The audio designer and sound artist Veronika Klaus is a former student of Harenberg’s, and she agrees with him: “In and of itself, technology doesn’t interest me. I’m interested in what I can do with it”. Klaus came to electronic music via the electric violin, and she’s consciously trying to dispel any mystification of technology: “Perhaps we can break away from this masculine connotation of electronic music if we see technology less as some kind of complicated hocus-pocus, and just as a multitude of instruments and sounds for us to play with”.

For many women musicians in the realm of electronic music, being playful and taking pleasure in experimentation is part and parcel of their feminist self-awareness today. But such an approach isn’t anything new, as we can see if we take a closer look at the early days of electronic music in the radio stations and electronic studios. For example, Johanna Magdalena Beyer (1888–1944) composed a work entitled Music of the Spheres for three electric string instruments as early as 1938. The French composer Eliane Radigue (*1932) created minimalistic electroacoustic music back in the 1960s, while Daphne Oram (1925–2003) was beginning her work with tape-recording techniques in the BBC Radiophonic Workshop at the same time. But these women pioneers have been left out of the history of electronic music. And there are hardly any visible female role models in Switzerland either3.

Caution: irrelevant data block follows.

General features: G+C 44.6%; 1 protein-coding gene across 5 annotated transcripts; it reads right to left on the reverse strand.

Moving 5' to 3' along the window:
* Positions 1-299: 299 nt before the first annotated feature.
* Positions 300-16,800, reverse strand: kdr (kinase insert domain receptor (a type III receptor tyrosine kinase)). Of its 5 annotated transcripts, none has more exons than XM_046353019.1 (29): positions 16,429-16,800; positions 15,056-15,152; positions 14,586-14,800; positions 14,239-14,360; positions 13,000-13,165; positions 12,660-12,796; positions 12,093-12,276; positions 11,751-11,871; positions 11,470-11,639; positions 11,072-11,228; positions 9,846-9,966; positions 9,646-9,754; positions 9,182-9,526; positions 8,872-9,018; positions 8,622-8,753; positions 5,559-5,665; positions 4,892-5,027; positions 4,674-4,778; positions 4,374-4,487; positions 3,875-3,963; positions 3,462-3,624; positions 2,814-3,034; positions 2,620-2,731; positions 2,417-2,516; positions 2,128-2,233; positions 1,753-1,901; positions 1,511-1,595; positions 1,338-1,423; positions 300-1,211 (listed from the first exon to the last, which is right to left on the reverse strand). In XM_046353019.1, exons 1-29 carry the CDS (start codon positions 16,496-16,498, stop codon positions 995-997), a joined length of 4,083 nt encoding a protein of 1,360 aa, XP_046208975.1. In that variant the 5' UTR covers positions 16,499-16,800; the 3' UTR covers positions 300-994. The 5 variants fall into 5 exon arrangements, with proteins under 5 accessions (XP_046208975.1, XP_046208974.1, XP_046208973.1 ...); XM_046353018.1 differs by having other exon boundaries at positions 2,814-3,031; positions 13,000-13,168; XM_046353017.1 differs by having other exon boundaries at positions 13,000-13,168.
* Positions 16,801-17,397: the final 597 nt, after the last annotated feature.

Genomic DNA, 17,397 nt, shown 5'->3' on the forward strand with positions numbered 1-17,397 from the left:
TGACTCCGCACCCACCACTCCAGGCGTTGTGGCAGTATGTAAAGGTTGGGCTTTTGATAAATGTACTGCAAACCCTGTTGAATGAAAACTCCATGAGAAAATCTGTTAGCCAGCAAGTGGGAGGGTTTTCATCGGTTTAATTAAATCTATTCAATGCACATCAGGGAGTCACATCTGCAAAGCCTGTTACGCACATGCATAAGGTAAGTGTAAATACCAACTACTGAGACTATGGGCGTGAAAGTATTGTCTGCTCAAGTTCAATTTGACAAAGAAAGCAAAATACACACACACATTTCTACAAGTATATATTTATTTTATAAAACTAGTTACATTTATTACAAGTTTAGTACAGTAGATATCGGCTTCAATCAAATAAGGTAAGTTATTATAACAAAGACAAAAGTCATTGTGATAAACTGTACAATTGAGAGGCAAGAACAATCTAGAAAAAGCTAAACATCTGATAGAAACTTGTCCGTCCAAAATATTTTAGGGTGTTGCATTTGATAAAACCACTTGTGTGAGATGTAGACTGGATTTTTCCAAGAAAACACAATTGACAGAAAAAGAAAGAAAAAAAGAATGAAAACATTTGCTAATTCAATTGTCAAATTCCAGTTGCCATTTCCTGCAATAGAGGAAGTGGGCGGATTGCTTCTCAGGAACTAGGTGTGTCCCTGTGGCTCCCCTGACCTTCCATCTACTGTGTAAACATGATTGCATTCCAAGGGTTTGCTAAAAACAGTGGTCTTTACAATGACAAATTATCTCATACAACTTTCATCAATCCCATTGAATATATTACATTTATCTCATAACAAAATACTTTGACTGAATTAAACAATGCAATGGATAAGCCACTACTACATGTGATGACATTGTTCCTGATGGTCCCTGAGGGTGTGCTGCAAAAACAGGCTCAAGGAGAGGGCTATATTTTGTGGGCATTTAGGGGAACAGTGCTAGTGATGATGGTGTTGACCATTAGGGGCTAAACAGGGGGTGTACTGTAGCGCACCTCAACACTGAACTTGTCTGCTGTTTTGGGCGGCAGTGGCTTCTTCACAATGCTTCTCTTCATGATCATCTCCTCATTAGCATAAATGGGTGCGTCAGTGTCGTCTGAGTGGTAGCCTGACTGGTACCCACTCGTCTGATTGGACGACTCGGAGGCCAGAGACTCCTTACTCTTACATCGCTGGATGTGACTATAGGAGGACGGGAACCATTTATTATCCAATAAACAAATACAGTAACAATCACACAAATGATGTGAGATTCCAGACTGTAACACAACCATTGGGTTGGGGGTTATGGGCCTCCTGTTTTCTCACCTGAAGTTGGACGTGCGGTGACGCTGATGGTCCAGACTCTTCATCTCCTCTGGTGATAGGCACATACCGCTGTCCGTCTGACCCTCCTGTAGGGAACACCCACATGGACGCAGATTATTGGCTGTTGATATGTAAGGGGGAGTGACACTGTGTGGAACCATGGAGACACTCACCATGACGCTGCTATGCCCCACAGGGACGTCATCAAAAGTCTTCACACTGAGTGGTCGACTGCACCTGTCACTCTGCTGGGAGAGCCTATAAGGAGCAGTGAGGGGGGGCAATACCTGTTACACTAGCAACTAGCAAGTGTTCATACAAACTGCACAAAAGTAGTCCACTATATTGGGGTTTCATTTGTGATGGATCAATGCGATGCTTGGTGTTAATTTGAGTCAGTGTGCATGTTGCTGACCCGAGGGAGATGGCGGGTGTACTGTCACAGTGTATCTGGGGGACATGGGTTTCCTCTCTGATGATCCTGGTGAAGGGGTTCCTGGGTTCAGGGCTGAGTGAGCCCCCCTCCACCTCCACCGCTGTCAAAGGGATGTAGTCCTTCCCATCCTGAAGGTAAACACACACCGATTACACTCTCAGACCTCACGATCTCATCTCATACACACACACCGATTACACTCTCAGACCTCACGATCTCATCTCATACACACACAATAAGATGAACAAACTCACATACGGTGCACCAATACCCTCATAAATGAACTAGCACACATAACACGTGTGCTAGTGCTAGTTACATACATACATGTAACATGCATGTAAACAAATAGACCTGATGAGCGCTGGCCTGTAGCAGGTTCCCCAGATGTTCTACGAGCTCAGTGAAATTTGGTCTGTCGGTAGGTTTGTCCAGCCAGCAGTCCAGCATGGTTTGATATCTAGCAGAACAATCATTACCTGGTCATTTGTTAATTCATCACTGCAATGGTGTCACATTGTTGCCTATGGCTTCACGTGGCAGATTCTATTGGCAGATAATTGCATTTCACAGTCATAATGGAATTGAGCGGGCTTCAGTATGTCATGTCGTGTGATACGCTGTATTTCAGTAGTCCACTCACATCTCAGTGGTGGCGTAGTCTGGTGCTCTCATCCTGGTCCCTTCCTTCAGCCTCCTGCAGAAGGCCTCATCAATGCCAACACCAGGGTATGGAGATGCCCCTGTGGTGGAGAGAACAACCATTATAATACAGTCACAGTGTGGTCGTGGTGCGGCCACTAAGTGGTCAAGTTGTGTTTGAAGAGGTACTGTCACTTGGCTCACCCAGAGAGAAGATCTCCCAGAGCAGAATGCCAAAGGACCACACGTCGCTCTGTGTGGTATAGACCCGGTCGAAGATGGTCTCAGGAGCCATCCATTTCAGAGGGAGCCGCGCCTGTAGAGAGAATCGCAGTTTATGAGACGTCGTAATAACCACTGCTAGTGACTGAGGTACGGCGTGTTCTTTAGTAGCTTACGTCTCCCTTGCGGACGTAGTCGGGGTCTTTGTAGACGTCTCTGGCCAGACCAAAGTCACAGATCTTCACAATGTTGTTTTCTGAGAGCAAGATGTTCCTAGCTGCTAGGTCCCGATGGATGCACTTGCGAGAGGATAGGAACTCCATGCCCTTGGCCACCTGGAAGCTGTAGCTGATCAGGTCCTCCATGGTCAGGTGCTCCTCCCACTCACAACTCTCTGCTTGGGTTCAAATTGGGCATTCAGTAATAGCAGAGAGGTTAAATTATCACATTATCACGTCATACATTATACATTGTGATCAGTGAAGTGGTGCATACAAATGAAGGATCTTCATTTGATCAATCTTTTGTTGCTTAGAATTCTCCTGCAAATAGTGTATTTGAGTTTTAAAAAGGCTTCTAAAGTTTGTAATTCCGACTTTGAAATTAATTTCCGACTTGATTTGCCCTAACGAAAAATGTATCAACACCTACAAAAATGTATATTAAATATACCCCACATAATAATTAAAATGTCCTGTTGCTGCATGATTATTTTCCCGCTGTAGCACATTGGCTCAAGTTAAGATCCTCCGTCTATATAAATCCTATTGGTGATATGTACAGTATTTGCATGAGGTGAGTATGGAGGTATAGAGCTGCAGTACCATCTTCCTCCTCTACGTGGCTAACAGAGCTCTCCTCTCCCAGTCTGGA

The German-American composer and pianist Johanna Magdalena Beyer has earned a place in electronic music history. Here’s her composition “Music of the Spheres”.


Electronic music – a disembodied art?

Throughout its history, electronic music has repeatedly been seen as a disembodied art. In order for it to sound, the body is either completely unnecessary or, in the case of “classical” laptop performances, it’s only needed for minimal movements. So it’s more machine than man – that’s the utopian idea of it, at least4. In her book Gendertronics – Der Körper in der elektronischen Musik (“Gendertronics – the body in electronic music”, edition suhrkamp, 2005), the curator and journalist Meike Jansen links the absence of the body in electronic music with the absence of women on the scene itself. 

The notion of a “disembodied music” was propagated by techno in the early 1990s, but it’s something that could only have been thought up by a man. The Irish composer Jennifer Walshe is convinced of it: “Absolute music is a luxury that only male composers can afford. None of the women composers I know believe in it – perhaps because they know what it means to be judged by their looks throughout their lives”. 

In her audio-visual concert performance “The murmuring of things”, the Bernese composer and voice artist Franziska Baumann unites live electronics and vocal choreography. Its world première took place at the Musikfestival Bern in 2019.